Academic papers have been coming in for decades reporting that the level of Polar Ice both in the North Pole and Antarctica are at their lowest levels in millions of years. In a study, it was found that a new Ice age has been delayed for another 50,000 years thanks to man-made climate change, however, this data is useless if we don’t put into the context of its effects on people.
You might be tempted to say that the melting of icebergs the size of Germany in the bottom of the world could hardly affect most people and that would be wrong. The increasingly rapid melting of the ice caps would spell disaster for the billions of people who live on the coastline and even more urgent for low-lying countries like the Maldives, Bangladesh and the Netherlands.
Even the melting of a handful of ice shelves such as the Pine Island Glacier, one of the most rapidly melting glaciers in Antarctica, can cause a minimum of a one-meter rise in global sea levels by 2050. This rapid melting is caused primarily by Greenhouse Gas emissions and experts say that at this point humanity would be lucky to get away with only one-meter sea level rise.
Now you might also say that a one-meter rise isn’t that much water. Well, sadly you’re wrong. Imagine a glass of water; now imagine filling that glass with ice until it overflows and spills. This is what we are doing to the Earth’s ocean level and it would have a disastrous effect on human activity in the world.
80% of the world’s population live near coastlines. That’s six billion people who would be potentially displaced due to rising sea levels and a majority of the world’s economic activity. Imagine if New York is flooded year round; it would have to be abandoned. 8.4 million people would lose their homes and hundreds of billions of dollars in GDP would be lost.
But enough about what ifs and future disaster scenarios too boring to be directed by Roland Emmerich or Michael Bay, let’s talk about the here and now. Let’s talk about Bangladesh.
Bangladesh is a very low lying country and large parts of it are at sea level. It is a country of 161 million people and its capital Dhaka has a population density of 115,000 people per square miles; for perspective, Manhattan has a density of just half of Dhaka’s.
Dhaka is a city of slums and climate refugees. Thousands of people from the country’s low-lying coastal areas are evacuating to the city, driven by sinking farmland and disappearing into Dhaka’s huge slums, unemployed, disease-ridden and crime filled. In many ways, the oceans are not the only glass of water being overfilled and spilling its contents.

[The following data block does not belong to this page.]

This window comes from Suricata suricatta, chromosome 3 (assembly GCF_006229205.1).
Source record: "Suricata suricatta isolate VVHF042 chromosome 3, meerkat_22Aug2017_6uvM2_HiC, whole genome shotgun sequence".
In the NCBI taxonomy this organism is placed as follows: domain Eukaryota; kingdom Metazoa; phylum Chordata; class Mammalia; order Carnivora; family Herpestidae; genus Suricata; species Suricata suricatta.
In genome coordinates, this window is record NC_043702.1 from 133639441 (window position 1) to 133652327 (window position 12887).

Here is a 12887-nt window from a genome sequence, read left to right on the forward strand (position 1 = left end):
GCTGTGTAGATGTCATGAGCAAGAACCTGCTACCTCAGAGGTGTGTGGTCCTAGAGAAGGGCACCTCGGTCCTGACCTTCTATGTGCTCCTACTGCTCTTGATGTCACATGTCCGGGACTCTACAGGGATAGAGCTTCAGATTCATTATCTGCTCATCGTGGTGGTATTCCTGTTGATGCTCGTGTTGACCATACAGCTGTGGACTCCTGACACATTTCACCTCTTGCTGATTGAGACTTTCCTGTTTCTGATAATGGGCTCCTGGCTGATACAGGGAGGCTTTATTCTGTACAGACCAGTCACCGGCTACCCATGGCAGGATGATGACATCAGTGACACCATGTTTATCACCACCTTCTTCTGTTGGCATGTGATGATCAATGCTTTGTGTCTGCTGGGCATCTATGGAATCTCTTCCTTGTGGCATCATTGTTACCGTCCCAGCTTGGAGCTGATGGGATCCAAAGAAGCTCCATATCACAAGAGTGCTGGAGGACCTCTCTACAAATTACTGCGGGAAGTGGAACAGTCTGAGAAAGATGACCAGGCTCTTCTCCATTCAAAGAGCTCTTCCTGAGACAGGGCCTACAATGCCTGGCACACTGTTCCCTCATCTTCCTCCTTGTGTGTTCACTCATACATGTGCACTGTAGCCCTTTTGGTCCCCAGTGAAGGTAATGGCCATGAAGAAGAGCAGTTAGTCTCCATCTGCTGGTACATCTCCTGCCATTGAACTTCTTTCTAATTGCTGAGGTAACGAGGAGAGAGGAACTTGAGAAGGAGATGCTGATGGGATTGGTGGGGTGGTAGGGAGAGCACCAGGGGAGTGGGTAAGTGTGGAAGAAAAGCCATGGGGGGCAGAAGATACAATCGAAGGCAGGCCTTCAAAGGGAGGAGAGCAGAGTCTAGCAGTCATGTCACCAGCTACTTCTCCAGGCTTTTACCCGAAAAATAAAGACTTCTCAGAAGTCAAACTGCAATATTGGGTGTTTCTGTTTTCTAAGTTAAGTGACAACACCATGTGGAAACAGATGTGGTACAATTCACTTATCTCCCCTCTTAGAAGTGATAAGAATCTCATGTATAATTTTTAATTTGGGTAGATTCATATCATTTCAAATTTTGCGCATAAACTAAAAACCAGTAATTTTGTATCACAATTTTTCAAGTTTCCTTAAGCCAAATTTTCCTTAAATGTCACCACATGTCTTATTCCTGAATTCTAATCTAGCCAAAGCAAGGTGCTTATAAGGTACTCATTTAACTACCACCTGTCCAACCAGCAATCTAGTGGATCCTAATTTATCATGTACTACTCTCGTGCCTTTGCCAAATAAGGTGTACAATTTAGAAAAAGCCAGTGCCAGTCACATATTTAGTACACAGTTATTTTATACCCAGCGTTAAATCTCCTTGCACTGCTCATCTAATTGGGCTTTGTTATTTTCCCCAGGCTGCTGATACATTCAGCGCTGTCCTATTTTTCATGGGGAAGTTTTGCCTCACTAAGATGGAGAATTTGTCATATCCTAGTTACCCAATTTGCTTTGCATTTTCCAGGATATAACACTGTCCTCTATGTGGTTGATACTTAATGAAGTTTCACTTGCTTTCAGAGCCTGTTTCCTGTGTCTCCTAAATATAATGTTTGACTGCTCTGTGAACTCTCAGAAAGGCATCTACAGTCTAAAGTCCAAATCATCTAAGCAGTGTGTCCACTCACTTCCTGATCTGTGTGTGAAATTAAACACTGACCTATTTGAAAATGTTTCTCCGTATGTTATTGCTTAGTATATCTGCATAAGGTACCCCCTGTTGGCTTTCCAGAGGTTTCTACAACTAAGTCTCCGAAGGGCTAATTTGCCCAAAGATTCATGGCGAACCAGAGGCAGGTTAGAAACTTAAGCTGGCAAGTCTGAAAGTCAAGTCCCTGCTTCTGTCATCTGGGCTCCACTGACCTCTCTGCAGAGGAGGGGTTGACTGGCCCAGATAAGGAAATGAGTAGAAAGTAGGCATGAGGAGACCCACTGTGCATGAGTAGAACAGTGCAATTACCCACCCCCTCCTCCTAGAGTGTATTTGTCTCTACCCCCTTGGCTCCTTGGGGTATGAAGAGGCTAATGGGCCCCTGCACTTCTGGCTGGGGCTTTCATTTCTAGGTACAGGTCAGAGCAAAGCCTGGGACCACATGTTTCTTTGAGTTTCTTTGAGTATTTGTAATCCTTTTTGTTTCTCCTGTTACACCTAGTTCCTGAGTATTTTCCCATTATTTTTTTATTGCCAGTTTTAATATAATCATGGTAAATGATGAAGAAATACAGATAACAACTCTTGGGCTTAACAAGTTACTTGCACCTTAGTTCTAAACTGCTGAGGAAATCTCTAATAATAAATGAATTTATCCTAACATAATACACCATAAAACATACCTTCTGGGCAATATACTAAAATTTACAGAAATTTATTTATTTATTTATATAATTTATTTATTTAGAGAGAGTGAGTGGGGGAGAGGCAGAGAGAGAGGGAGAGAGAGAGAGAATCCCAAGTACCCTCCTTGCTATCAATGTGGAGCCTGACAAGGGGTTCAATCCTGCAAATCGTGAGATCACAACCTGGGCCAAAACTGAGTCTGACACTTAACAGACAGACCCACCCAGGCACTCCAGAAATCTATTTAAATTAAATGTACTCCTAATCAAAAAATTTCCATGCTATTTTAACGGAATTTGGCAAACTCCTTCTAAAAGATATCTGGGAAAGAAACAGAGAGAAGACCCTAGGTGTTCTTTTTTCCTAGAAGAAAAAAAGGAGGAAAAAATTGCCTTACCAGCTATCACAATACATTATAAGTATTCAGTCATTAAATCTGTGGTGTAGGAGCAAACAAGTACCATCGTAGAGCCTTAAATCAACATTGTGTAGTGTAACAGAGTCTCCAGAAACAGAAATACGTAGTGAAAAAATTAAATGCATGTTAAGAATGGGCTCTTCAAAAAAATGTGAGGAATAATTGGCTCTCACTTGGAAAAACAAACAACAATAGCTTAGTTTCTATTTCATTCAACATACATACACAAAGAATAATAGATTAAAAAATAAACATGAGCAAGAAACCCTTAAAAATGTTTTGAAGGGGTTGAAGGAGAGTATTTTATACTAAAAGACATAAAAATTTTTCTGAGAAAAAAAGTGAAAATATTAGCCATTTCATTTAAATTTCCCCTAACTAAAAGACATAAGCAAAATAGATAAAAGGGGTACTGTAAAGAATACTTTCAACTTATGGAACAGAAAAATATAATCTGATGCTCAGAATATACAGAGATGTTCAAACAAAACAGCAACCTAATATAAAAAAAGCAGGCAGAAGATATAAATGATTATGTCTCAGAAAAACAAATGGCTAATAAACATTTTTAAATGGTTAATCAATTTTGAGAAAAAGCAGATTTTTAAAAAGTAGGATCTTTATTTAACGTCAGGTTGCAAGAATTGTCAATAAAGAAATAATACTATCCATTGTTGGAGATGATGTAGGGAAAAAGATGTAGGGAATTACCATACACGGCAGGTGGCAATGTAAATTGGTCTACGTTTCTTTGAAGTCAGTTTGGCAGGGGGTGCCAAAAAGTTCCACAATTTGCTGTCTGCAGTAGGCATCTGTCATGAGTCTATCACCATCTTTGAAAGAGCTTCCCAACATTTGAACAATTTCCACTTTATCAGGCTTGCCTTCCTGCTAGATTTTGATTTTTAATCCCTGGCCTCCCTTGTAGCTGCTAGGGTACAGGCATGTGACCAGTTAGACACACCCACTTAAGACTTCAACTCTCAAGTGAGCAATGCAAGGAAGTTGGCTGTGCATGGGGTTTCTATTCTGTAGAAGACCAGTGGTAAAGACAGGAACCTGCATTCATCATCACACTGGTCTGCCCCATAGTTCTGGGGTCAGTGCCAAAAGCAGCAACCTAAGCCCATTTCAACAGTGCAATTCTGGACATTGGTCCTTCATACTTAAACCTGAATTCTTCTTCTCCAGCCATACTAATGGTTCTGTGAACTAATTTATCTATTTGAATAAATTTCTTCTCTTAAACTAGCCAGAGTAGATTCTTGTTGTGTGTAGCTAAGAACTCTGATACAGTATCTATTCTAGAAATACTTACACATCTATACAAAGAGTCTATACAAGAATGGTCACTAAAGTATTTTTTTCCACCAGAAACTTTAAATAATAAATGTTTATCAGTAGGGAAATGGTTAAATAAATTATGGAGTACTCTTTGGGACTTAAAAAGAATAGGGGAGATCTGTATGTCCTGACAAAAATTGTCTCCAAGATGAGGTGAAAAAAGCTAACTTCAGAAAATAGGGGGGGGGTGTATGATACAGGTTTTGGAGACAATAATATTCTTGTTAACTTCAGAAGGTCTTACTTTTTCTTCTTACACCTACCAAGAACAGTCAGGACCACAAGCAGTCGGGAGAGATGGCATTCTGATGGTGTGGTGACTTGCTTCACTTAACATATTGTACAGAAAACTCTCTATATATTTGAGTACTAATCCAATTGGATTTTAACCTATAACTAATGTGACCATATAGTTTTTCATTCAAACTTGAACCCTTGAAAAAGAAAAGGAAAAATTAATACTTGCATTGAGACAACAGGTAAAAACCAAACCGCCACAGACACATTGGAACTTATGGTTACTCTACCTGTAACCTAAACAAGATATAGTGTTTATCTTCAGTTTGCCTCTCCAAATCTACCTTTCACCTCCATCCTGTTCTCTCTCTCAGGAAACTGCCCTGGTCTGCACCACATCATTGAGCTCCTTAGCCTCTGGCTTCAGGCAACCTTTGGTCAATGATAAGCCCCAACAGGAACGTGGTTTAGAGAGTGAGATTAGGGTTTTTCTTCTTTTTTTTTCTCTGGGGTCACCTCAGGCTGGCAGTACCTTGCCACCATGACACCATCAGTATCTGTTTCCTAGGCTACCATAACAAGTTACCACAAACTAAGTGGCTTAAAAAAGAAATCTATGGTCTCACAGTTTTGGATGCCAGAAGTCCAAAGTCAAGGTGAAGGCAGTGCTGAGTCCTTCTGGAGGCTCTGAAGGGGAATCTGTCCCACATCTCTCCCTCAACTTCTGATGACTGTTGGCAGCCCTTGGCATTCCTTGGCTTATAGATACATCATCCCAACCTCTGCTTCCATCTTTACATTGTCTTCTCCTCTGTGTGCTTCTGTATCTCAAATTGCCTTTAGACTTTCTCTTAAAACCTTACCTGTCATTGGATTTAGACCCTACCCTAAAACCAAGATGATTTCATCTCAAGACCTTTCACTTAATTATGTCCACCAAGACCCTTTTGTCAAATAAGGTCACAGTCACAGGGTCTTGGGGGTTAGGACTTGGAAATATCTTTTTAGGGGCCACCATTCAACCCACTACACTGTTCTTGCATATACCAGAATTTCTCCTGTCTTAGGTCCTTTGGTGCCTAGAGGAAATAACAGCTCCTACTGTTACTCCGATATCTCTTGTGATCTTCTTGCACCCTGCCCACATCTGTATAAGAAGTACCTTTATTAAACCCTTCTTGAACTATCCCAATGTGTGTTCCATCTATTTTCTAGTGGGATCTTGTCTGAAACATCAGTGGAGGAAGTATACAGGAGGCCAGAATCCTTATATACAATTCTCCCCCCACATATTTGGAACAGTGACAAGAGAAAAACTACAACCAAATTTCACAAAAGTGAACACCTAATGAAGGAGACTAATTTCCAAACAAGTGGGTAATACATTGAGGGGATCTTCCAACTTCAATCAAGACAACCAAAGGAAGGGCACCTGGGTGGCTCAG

Bangladesh produces 0.3 percent of emissions but are paying for it with massive losses of land to rising ocean levels with more than 17% of its land expected to be inundated, displacing 18 million people with nowhere to go but deeper into the country’s less agricultural interior as the Ganges Delta which most of the country sits on, is one of the most fertile places on Earth, shortly to be lost to climate change.
There are dozens of examples of disaster about to strike in all parts of the world. From Dhaka to Venice to Florida, the price tag for unrestrained economic growth is the loss of massive tracts of land and the potential displacement of hundreds of millions as most of the world’s population lives on the coastlines.
In other words, climate refugees. A movement of humanity so massive as to be almost beyond comprehension in its scope and reach.
No mistake this will happen. 17% is realistic and it could go much worse. The 1 degree Celsius change in the global temperature can cause massive upheaval, from the loss in grain yields to rising oceans, we are inadvertently changing the planet in ways we can hardly predict and the world is eating through our carbon budget in record pace.
The catalyst for change is urgency. Climate change is a silent threat, urgent but largely invisible. We cannot wait until New York is flooded and for Jakarta to be inundated year round until we begin changing the way we interact with our planet.
Make no mistake. The world does not need saving, We do.